In this conversation of the “World We Want” podcast series, RELX’s Global Head of Corporate Responsibility, Dr Márcia Balisciano, talks to Dr. Shola Mos-Shogbamimu about leadership.
Women and children bear substantial morbidity and mortality as a result of armed conflicts. This Series paper focuses on the direct (due to violence) and indirect health effects of armed conflict on women and children (including adolescents) worldwide. We estimate that nearly 36 million children and 16 million women were displaced in 2017, on the basis of international databases of refugees and internally displaced populations.
Scene from South-East Asia, woman walking past a building
LexisNexis Legal & Professional has created a rule of law impact tracker using a range of data sets. The rule of law impact tracker is an interactive tool which quantifies the relationship between the rule of law and social and economic development. The rule of law plays a vital part in underpinning all of the SDGs and in particular the targets of SDG 16 to promote peaceful and inclusive societies for sustainable development, provide access to justice for all and build effective, accountable and inclusive institutions at all levels.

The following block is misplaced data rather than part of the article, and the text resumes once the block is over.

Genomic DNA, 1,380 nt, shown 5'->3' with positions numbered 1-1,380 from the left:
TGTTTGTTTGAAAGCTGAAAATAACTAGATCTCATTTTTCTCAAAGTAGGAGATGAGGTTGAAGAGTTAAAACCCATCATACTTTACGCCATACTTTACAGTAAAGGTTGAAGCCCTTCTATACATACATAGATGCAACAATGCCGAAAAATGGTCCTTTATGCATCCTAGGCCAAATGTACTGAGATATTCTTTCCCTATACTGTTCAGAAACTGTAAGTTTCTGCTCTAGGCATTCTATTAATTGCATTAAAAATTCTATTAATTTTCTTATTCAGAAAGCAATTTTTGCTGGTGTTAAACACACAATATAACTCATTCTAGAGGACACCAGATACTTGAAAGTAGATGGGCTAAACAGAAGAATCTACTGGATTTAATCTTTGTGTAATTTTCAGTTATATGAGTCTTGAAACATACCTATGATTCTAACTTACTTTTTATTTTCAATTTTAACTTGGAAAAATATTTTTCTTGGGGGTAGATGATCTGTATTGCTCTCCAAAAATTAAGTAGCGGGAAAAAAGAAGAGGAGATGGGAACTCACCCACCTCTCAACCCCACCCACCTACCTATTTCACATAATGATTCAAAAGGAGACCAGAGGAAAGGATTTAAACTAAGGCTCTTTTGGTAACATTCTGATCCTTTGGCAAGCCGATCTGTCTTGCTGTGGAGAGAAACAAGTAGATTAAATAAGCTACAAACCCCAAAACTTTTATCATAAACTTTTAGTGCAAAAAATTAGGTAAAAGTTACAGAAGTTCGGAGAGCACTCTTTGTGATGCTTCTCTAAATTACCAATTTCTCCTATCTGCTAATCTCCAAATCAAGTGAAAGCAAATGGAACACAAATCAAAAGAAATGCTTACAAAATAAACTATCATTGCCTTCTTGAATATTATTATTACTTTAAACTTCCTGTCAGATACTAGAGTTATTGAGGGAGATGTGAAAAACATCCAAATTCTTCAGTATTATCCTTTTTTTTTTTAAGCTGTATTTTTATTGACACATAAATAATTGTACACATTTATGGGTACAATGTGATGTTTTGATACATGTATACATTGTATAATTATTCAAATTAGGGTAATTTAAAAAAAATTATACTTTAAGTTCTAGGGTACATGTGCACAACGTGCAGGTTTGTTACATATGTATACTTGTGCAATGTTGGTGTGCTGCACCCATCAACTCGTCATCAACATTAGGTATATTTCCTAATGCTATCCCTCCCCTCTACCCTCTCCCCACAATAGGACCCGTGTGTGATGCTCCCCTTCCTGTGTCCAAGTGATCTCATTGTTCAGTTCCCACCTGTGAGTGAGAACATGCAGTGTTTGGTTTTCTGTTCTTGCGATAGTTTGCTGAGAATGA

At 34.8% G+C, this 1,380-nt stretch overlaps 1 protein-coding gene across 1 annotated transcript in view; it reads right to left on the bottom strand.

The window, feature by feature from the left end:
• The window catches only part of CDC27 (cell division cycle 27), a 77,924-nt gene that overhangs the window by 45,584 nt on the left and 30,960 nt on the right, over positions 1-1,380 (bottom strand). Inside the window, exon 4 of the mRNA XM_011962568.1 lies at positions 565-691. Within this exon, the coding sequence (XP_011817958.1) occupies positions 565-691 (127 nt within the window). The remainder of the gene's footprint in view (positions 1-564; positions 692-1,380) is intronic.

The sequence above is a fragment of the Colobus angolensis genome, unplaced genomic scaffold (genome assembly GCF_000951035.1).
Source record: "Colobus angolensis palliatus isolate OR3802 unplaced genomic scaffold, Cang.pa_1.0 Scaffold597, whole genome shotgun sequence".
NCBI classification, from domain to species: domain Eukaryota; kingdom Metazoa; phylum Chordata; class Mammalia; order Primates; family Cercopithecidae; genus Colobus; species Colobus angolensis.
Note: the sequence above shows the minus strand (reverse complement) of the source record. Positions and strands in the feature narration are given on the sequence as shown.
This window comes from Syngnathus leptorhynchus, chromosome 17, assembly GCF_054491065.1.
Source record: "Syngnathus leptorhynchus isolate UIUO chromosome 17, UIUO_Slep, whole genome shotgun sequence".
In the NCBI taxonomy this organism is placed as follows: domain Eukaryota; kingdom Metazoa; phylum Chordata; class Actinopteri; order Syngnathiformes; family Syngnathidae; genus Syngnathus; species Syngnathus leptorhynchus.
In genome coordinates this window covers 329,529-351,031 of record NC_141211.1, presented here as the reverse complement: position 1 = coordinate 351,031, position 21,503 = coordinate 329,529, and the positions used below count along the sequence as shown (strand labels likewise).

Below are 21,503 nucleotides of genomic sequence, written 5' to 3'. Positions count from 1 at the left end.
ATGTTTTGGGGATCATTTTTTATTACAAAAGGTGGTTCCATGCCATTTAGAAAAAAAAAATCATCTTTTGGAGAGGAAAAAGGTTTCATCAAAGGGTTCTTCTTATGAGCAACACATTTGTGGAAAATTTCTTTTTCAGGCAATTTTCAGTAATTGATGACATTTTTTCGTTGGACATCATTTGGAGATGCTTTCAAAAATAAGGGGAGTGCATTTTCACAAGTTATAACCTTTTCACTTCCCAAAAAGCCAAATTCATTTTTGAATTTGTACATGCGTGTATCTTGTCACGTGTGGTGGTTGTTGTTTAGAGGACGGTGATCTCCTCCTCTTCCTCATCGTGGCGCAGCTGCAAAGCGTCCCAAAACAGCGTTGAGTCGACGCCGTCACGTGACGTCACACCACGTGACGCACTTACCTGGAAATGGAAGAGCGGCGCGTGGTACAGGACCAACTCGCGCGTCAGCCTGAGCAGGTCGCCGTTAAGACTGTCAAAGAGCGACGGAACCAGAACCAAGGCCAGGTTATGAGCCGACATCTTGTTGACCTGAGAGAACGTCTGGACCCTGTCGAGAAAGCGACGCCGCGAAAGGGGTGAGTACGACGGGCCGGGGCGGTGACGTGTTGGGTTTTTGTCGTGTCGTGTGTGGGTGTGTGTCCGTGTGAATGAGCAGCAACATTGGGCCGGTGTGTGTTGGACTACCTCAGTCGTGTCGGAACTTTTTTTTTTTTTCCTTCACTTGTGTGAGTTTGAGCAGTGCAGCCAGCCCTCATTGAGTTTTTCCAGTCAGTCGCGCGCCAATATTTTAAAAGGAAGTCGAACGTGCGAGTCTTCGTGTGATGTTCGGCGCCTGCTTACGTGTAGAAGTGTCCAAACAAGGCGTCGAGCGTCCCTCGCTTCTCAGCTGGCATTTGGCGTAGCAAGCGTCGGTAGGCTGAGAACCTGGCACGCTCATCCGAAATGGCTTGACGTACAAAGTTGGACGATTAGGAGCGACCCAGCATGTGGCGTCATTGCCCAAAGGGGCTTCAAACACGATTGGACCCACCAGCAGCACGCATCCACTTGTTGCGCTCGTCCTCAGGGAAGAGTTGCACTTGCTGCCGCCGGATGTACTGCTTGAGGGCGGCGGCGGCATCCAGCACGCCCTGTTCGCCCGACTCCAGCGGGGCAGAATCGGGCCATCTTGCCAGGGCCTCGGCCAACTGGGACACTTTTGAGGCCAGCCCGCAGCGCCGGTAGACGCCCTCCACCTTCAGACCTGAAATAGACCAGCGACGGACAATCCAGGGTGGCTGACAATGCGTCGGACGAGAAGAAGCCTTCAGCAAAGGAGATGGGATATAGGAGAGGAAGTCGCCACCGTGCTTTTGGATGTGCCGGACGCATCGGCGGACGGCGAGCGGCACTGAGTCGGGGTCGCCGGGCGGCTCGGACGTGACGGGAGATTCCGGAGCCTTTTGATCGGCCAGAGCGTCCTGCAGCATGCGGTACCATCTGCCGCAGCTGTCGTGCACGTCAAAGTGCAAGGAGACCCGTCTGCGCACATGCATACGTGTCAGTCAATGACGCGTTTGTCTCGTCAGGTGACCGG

Elsevier,

Forensic Science International: Reports, Volume 2, December 2020, 100121

Contributing to SDGs 3, 5 and 16, this paper examines the demographic profile of female victims with intellectual disablities who were sexually assaulted and the characteristics of sexual assault.
In this brief perspective piece, a rural sexual assault nurse examiner (SANE) program is described in the hopes that dissemination will lead to increased numbers of rural SANEs, increased reporting of sexual assaults in rural and underserved communities, increased prosecution rates of sexual assault perpetrators, and program sustainability through the provision of a nurse-centered approach to training and support. This article contributes SDGs 3, 5, 9, and 16.